create esquelle new_book as select [ * |very, very cool ]: My Review of Esquelle and the Tesla Protocol
Esquelle and the Tesla Protocol, Book I by Joe Dacy
File Size: 3067 KB
Print Length: 580 pages
Publisher: Joe Dacy II (June 24, 2014)
Sold by: Amazon Digital Services, Inc.
OK, before I even start this review, I have a few questions I'd like to ask you, the reader. Here goes:
If you can answer YES to any of the above, then stop reading this review right now and go buy Esquelle and the Tesla Protocol by Joe Dacy. To help you grasp the point, go back to the top of this page and look at the cover. Closely.
All done? I'm sure that after reexamining the cover, you understood precisely why you should buy this book. And you know that I've just brought a little extra sunshine and joy to your life and you'll be thanking me years from now. No need to weep for gratitude or send gifts. I did this just because I'm that type of guy.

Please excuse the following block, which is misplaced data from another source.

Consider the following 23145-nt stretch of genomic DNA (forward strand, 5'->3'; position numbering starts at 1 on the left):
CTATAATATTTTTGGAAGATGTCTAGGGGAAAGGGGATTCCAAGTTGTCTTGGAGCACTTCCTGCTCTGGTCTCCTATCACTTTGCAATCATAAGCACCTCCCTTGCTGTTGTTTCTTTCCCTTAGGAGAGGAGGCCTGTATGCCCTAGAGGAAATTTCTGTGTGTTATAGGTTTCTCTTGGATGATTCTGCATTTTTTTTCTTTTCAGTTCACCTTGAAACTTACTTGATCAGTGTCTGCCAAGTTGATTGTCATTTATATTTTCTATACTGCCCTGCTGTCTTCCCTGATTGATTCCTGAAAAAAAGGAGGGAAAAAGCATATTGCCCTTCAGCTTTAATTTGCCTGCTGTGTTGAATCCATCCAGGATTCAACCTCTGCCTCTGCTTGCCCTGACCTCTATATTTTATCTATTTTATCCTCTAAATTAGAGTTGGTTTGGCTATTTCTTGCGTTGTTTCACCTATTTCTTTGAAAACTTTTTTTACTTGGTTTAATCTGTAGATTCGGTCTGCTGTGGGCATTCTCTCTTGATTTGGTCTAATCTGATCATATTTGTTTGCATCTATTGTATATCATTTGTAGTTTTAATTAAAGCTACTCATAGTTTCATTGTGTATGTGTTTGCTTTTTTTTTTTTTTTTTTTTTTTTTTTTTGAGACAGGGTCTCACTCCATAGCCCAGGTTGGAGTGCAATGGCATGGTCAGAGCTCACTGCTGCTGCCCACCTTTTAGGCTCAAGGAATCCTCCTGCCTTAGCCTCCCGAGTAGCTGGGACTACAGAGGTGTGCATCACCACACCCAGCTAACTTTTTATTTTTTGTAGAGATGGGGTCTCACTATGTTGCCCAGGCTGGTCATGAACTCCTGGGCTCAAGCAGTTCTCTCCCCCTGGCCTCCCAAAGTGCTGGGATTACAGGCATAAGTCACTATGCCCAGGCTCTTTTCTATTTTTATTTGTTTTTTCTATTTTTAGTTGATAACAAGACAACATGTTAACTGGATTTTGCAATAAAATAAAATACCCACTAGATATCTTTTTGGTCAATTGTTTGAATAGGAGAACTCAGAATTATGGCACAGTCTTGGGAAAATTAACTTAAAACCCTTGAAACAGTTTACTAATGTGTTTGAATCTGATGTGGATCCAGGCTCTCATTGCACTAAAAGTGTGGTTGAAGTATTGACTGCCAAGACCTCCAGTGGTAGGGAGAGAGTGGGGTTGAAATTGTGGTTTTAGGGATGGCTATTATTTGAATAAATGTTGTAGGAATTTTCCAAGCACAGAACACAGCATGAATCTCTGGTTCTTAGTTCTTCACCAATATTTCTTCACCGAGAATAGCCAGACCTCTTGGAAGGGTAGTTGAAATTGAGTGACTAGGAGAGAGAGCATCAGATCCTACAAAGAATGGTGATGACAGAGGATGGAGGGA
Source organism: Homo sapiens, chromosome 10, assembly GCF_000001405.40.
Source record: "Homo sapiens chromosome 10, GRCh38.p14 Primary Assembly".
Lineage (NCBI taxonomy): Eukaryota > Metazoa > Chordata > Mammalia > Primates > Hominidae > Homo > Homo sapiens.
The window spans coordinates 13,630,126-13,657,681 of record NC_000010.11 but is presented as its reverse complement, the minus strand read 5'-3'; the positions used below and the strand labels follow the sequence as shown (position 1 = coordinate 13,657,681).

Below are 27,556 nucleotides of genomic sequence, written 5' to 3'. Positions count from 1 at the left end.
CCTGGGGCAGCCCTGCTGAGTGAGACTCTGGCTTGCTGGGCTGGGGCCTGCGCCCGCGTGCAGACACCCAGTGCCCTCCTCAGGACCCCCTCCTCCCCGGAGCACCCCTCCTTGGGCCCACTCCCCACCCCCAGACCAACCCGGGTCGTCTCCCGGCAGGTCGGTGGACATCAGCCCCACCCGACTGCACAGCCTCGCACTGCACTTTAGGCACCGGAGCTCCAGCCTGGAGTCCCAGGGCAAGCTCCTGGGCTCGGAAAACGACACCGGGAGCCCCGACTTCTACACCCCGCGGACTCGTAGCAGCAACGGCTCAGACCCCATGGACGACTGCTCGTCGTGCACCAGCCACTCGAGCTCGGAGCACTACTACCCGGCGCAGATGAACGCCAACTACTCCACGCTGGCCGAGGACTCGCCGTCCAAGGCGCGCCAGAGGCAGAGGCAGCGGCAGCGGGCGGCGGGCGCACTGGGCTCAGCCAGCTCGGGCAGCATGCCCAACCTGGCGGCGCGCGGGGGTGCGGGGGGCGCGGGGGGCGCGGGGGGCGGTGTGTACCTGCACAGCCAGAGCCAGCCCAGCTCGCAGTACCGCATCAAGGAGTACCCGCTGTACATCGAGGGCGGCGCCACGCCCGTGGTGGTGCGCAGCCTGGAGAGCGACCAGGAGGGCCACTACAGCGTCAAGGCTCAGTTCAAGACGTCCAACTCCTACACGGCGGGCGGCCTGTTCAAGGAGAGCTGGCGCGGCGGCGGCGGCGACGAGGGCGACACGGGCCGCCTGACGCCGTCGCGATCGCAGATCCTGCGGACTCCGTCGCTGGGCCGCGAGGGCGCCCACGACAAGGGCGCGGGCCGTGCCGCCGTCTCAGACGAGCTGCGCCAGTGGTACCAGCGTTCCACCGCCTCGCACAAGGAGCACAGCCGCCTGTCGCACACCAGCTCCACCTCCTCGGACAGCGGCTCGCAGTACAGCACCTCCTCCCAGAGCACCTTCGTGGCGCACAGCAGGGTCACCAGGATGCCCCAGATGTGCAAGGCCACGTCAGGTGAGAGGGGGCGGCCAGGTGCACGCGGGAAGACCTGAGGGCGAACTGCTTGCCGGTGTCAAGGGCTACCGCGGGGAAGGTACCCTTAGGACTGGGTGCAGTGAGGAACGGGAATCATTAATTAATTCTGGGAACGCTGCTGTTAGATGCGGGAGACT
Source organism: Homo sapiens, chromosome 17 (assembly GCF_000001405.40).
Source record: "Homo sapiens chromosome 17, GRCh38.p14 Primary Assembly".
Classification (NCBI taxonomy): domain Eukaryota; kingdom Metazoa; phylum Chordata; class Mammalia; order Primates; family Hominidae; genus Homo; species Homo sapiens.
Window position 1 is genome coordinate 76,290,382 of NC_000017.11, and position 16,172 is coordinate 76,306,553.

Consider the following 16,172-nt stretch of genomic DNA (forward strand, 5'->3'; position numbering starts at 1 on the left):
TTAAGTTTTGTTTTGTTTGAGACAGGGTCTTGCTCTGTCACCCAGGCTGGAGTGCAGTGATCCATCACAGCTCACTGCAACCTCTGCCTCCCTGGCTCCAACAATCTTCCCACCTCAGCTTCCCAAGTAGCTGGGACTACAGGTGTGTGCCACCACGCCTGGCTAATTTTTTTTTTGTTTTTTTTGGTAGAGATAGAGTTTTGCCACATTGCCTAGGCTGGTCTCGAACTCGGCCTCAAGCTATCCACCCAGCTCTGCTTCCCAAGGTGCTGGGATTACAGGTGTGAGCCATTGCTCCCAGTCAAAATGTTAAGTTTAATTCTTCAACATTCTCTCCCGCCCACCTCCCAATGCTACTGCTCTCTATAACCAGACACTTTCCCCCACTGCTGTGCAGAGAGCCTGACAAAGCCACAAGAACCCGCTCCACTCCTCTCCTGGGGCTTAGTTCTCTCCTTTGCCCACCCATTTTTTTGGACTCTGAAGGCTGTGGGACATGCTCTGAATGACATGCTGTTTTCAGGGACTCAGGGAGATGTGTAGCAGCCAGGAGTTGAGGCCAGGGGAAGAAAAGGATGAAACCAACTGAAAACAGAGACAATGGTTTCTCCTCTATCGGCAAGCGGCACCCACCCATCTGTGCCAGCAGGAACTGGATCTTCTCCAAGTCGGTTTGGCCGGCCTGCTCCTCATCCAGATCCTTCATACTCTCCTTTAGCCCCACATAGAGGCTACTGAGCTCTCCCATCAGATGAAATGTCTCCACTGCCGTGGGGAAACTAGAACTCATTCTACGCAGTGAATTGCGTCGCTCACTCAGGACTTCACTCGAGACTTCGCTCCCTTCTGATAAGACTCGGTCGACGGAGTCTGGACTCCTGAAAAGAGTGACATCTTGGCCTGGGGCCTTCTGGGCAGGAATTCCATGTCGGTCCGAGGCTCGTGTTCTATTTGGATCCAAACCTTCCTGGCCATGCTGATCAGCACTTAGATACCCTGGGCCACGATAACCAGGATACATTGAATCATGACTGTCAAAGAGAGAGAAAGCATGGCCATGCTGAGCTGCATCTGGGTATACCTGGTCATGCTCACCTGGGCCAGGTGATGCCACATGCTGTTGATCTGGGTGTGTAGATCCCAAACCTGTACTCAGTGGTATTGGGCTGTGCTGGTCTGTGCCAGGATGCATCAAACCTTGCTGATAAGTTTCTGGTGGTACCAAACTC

And you figured out that "Esquelle" is a Franconization of "SQL," right? I mean, how cool is that! (To make it all even better, the chapter headings are numbered in binary.)
And if you can't answer in the affirmative, you should still buy the book because it's an exciting and very cool read. And after you're done, you will have picked up just enough nerd cred to impress people at parties with your deep grasp of technology. Just don't push it when you're around a true nerd. You still don't know what query by example is and how it works so you run the risk of being found out. Otherwise, you'll do just fine.
By the way, in honor of this great book and topic, I'm running a little contest. During the 80s, many software companies released desktop RDBMS software packages for the IBM PC and some of the other competing systems. However, it was well known among the geek/RDBMS cognoscenti that "Ted" Codd was known to favor one product in particular.